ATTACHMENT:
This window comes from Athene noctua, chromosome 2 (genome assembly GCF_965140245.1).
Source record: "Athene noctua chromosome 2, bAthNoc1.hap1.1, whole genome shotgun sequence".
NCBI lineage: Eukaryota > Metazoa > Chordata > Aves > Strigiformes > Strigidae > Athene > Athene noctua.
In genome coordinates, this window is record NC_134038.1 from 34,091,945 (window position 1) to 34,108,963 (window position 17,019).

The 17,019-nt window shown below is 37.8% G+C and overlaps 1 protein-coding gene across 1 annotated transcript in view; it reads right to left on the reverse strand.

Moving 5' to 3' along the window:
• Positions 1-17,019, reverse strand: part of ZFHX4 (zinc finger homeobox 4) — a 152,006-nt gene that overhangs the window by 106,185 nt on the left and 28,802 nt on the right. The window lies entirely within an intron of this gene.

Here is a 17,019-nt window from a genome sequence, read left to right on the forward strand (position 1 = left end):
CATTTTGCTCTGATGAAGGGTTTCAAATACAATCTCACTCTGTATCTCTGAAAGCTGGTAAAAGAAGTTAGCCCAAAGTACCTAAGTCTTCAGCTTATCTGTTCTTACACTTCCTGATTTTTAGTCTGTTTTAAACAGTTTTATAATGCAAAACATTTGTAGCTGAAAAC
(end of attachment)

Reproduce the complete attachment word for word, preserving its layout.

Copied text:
This window comes from Athene noctua, chromosome 2 (genome assembly GCF_965140245.1).
Source record: "Athene noctua chromosome 2, bAthNoc1.hap1.1, whole genome shotgun sequence".
NCBI lineage: Eukaryota > Metazoa > Chordata > Aves > Strigiformes > Strigidae > Athene > Athene noctua.
In genome coordinates, this window is record NC_134038.1 from 34,091,945 (window position 1) to 34,108,963 (window position 17,019).

The 17,019-nt window shown below is 37.8% G+C and overlaps 1 protein-coding gene across 1 annotated transcript in view; it reads right to left on the reverse strand.

Moving 5' to 3' along the window:
• Positions 1-17,019, reverse strand: part of ZFHX4 (zinc finger homeobox 4) — a 152,006-nt gene that overhangs the window by 106,185 nt on the left and 28,802 nt on the right. The window lies entirely within an intron of this gene.

Here is a 17,019-nt window from a genome sequence, read left to right on the forward strand (position 1 = left end):
CATTTTGCTCTGATGAAGGGTTTCAAATACAATCTCACTCTGTATCTCTGAAAGCTGGTAAAAGAAGTTAGCCCAAAGTACCTAAGTCTTCAGCTTATCTGTTCTTACACTTCCTGATTTTTAGTCTGTTTTAAACAGTTTTATAATGCAAAACATTTGTAGCTGAAAAC